Music’s Effects on the Body and the Emotions
What gets touched off inside us when we hear sounds in the bass register—or, more to the point, when we feel them? Impressions of power, strength, and respect, but also security and trust—all these things can be conveyed via bass parts and low notes. When playing their own instruments, all musicians perceive low notes not only via their sense of hearing, but also via tactile stimuli—in other words “by feel”, since our bodies are equipped with nerves capable of picking up the vibrations that low notes produce. Particularly sensitive areas of our bodies are our lips, our fingertips, our hands, and the soles of our feet, which is why we feel sequences of low notes best in those places. This is also why some musicians with impaired hearing are fond of playing barefoot.
Viewed from a physics standpoint, low frequencies—i.e., long sound waves—are produced by longer, thicker strings or longer reeds, which allow the waves to spread out the farthest. This is why we can hear double basses, organ pipes, or large loudspeakers quite well over long distances. And the lower an instrument’s sound, the bigger it is, too.
From a music-psychological standpoint, low notes and parts give rise to a feeling of security and strength insofar as they are played in a calm rhythm. Volume and rhythm can decide whether low notes are perceived as threatening and frightening or as soothing. It is above all film music that makes use of these mechanisms in order to portray a spectrum of emotions ranging from harmony to fear. In opera, the power of a ruler can be conveyed most effectively to the audience by low notes and deep voices. And in the non-musical world, as well, low sounds have their effect: a speech by a politician delivered at a measured pace and in a deep register is better suited to conveying trust than one delivered in a high register and at a rushed pace. Unborn children in their mothers’ wombs hear low frequencies quite well, while higher ones can’t get through to them. We also associate a more intense physical experience with the droning of basses and the attendant vibrations, as can easily be demonstrated by visiting a music festival or club. It’s due to these palpable vibrations, incidentally, that people who are unable to hear can still sense low notes just as well as those with intact hearing.
One individual who deals with musicians’ bodily perceptions when playing their instruments is Matthias Bertsch of the Music Physiology programme at the mdw’s Department of Music and Movement Education/Rhythmics and Music Physiology. Musicians’ health stands at the centre of this programme’s activities, owed to the fact that a great number of music students and professional musicians will have to deal with serious health problems over the course of their careers due to their daily musicmaking activities. Tightness in heavily used muscle groups in the throat, neck, shoulders, and—with some instruments—arms, as well as problems with the lips, are everyday phenomena for many musicians. People seldom speak about these things publicly, however, particularly when physical problems are joined by psychological difficulties and stage fright. In order to help prevent such complaints and their causes, the music physiology programme offers courses in which future professional musicians can school their perception of their own bodies. To this end, music students are observed again and again while playing their instruments in order to correct sitting positions and postures that may be causing strain. “What’s important is to train one’s own self-perception and to realise that we’re capable of influencing our own bodies,” says Bertsch, whose work at the mdw and as president of the Austrian Society for Music and Medicine deals with musicians’ health in an intense and direct way.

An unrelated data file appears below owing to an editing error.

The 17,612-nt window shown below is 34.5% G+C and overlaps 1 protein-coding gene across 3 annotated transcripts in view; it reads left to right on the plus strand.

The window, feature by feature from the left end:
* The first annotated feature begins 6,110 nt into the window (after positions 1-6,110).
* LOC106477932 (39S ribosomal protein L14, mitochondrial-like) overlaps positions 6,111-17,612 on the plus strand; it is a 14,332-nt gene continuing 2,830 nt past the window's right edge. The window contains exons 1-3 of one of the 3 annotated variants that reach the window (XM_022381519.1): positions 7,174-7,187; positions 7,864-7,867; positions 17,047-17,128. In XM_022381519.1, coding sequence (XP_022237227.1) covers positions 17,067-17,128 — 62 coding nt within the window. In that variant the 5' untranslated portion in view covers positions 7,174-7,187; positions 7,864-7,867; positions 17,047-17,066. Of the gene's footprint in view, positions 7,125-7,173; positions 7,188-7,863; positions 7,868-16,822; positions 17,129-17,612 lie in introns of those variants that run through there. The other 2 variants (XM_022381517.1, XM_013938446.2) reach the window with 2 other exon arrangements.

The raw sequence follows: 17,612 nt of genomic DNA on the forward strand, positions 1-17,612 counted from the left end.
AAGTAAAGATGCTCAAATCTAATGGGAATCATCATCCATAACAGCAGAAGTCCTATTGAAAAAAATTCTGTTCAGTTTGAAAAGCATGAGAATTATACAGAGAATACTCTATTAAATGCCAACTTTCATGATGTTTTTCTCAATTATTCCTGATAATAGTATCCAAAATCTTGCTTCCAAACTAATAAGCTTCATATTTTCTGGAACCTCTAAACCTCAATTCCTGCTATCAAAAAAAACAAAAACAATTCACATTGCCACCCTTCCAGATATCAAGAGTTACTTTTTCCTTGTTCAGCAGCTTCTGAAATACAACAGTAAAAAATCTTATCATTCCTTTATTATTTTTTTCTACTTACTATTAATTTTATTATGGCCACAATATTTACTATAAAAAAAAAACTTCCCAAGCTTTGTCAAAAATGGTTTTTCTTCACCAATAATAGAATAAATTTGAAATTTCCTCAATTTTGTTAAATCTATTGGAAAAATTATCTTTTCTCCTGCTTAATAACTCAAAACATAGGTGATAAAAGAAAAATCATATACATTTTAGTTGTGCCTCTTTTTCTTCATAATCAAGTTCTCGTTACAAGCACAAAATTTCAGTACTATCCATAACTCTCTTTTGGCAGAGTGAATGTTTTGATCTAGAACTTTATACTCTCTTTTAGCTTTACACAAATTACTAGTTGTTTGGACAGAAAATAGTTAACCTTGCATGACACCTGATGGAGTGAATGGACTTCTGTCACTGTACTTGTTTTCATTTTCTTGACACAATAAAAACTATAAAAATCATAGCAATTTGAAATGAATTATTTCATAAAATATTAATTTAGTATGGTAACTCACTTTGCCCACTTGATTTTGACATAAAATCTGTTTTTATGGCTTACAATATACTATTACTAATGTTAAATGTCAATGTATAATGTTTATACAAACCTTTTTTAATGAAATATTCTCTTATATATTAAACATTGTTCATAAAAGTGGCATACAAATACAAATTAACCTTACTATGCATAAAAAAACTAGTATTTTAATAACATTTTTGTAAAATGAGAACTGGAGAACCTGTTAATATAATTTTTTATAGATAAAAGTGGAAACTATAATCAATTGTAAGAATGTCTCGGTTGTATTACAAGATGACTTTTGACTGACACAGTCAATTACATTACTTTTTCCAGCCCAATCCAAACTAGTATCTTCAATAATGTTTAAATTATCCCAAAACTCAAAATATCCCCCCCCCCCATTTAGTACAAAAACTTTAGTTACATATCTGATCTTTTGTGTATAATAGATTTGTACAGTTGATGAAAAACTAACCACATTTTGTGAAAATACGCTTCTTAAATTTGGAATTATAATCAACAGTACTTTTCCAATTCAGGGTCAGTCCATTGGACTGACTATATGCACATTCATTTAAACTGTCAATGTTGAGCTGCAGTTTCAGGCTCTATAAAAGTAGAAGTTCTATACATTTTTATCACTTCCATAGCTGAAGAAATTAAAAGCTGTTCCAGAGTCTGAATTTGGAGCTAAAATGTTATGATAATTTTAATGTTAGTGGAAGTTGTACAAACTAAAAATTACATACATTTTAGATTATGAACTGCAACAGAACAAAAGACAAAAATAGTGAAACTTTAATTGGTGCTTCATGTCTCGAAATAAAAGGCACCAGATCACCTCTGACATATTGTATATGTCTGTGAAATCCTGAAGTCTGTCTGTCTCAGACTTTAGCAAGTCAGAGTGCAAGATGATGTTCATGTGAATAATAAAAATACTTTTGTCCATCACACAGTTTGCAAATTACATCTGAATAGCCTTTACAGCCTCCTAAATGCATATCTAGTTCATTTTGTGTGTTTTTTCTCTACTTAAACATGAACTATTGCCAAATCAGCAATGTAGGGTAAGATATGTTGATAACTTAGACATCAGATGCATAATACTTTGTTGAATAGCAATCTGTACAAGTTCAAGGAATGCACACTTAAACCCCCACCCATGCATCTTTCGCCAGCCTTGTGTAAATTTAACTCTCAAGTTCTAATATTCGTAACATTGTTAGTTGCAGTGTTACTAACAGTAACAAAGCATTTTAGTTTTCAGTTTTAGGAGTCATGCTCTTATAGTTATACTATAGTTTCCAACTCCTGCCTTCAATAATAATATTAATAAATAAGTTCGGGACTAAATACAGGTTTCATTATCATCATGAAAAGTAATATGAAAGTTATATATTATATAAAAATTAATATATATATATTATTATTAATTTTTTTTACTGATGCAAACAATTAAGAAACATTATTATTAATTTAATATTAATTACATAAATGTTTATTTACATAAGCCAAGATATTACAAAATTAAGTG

With the help of measurement equipment that records things like one’s pulse, breathing patterns, or muscle tension, musicians are shown what goes on in their bodies as they play. This makes clear to them how tension can be reduced through measures such as the adoption of a new position. Particularly beginners tend to tense muscles that aren’t necessarily needed for playing, straining them as they do so. One way of ascertaining this is with thermal imaging cameras. A new measuring device that Matthias Bertsch is currently developing together with ETH Zurich measures the pressure applied to the mouthpiece when playing the trumpet. If the mouthpiece is pressed too tightly to the lips (which happens especially with beginners and with brass players who suffer from muscle fatigue), the lips’ blood supply is reduced. So the new piece of measuring equipment is intended to show players how much pressure is necessary without overtaxing the lips.
According to Matthias Bertsch, playing instruments “correctly” in the sense of preserving musicians’ health needs to become a topic early on, at the music school level. This is why he brought to life the mdw’s Certificate in Advanced Studies in Music Physiology, which addresses individuals including teachers at institutions of music education in order to help them strengthen awareness of musicians’ health issues among young musicians. “Much of music physiology is comparable with sports medicine. Like athletes, musicians have to deliver top performance every evening they perform,” says Bertsch of music physiology and music medicine’s importance.